4. The vendors have arrived.  As expected, the big players were here this week, in force.  HP, IBM, Dell, EMC, Cisco, VMware, Red Hat, Microsoft and more all played big roles in the event, which was good on one hand and difficult on the other.  The presence of those companies will start the process of overcoming the hesitance of the enterprise customers, but it clearly frustrated some of the developers in attendance that there were things being done that weren’t being shared with the community.  The companies who can bridge that trust gap (Red Hat and VMware seem to have done well this week) will be the vendors that the community gravitates to.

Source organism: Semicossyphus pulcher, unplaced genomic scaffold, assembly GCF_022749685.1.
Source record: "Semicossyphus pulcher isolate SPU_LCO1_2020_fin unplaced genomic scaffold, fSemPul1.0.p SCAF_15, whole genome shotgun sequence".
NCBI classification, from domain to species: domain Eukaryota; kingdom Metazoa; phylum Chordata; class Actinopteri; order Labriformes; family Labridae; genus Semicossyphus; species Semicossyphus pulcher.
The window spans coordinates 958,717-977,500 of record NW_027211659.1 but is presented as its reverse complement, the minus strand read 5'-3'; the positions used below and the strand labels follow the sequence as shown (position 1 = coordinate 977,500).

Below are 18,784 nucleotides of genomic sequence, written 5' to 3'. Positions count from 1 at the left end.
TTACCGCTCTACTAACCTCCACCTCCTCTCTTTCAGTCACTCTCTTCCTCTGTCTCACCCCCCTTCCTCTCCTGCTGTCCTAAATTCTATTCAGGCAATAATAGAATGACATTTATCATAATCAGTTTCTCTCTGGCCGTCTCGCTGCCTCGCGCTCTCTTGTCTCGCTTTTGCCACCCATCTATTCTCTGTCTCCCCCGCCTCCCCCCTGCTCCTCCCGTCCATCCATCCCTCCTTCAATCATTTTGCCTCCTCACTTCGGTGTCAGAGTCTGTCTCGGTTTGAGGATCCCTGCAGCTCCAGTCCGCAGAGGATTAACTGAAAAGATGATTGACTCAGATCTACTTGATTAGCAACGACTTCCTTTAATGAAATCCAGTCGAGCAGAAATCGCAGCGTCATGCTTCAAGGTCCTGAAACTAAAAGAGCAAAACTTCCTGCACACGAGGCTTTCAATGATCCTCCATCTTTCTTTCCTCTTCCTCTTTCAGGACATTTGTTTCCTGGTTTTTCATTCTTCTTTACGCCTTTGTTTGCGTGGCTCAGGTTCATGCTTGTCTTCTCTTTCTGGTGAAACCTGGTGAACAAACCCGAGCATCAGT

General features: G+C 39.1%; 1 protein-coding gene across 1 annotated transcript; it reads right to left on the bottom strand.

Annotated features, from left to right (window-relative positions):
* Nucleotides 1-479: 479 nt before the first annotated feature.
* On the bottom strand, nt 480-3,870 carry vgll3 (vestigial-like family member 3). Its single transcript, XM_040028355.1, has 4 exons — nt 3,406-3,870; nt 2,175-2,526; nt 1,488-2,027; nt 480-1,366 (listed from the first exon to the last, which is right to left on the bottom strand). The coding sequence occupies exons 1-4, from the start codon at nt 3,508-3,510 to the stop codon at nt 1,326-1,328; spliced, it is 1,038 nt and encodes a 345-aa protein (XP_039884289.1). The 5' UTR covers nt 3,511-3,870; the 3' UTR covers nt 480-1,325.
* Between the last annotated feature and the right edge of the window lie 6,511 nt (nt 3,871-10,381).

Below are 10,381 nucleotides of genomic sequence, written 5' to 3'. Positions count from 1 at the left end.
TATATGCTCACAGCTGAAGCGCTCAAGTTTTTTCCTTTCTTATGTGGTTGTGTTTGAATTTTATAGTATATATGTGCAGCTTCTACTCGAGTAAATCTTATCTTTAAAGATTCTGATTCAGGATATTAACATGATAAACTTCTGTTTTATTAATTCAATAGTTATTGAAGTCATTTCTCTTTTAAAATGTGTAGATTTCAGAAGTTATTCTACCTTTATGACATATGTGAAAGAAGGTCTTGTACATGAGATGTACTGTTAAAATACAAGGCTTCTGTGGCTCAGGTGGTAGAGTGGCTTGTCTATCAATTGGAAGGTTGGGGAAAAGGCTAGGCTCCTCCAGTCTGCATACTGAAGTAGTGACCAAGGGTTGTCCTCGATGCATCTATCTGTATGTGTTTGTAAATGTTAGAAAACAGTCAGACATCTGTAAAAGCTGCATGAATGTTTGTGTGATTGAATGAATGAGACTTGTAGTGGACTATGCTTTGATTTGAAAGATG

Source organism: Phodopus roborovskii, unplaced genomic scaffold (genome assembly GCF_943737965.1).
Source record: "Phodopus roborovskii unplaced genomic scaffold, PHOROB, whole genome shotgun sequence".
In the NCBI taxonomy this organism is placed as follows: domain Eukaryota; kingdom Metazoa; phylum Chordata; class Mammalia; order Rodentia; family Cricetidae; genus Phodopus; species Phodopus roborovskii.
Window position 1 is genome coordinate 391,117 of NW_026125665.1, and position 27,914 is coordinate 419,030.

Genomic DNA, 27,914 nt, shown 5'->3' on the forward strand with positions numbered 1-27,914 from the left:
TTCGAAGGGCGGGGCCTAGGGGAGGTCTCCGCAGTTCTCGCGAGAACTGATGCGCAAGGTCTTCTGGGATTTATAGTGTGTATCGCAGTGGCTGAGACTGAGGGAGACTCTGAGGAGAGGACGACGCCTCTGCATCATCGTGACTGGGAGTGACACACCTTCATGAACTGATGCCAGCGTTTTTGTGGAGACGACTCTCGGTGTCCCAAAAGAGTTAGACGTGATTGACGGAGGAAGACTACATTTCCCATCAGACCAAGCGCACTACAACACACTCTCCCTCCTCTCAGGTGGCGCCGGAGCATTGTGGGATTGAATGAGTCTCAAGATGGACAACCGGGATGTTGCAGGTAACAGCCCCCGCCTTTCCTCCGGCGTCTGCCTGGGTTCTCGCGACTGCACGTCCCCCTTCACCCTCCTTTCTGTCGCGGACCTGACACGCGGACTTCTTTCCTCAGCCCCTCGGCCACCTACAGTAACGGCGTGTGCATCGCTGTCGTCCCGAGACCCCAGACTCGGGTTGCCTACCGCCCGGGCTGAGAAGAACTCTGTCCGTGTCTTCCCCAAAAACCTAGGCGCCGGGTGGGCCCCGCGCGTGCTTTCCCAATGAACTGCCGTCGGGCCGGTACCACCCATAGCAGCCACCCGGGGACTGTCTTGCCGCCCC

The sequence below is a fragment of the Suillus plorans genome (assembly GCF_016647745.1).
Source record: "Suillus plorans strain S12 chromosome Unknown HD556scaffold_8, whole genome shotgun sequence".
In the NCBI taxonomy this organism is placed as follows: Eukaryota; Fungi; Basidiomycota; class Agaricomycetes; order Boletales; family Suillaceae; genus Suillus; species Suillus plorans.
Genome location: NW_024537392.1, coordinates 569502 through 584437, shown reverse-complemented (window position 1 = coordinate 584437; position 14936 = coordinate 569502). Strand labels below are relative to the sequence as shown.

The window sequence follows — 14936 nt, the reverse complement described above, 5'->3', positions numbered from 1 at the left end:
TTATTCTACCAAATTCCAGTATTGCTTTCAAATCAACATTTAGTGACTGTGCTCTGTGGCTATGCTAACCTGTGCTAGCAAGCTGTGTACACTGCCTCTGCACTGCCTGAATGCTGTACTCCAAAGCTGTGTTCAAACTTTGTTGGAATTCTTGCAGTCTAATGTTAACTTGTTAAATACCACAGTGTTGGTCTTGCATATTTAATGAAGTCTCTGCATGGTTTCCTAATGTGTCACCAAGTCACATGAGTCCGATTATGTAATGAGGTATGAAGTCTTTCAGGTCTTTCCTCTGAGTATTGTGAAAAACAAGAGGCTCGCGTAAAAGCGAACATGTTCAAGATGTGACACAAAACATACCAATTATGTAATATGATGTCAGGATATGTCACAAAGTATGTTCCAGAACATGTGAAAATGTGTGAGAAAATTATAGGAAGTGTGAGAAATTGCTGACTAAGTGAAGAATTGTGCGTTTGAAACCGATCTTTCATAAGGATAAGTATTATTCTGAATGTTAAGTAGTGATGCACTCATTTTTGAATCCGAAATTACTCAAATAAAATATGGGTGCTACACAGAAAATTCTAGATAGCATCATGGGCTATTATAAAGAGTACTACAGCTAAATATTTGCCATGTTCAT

5. Like it or not, VMware is the key to pushing OpenStack into the Enterprise.  Yes, the majority of deployments today are using KVM.  The challenge is that it’s difficult to make a case for KVM to an enterprise that has already invested in VMware, and with 100% of the Fortune 1000 using VMware for some workloads that’s a huge number of companies that will struggle to adopt OpenStack in its current form.  For them, there’s no evolutionary way to move forward.  Yet.  It was fLOGO1ascinating to speak with members of the OpenStack Foundation and hear how much value they see in VMware being involved.  Today, they have done a wonderful job spreading the word of OpenStack to the “anti-enterprise”: the early dev/ops adopters, the CD/CI development teams, the web-scale companies, the AWS users, etc…  While we are starting to see, and the Foundation went to great pains to point them out, enterprise adopters, even those use cases were limited.  Best Buy wasn’t moving to OpenStack for their IT environment, they are moving their web application.  Samsung wasn’t moving their messaging, payroll, HR and finance apps to OpenStack, they were moving their scale out development apps.  For OpenStack to become more than the defacto platform for the “anti-enterprise”, they need to be able to piggyback on VMware.  Let’s face it, VMware has gone through this process with the enterprise before, offering an evolutionary “path to the cloud” specifically as the alternative to rewriting applications and changing cost models.  The “Three Paths to the Cloud” and “Journey to the Cloud” are narratives that VMware have used to help customers evolve from the data center owning, hardware buying enterprises to the private cloud/hybrid cloud customers of today.  I know that no one likes to hear it, but VMware is the key.  It won’t be easy for them, because in order to embrace this framework there’s some significant changes they will have to make in their revenue streams, but it has to happen if OpenStack wants to progress quickly.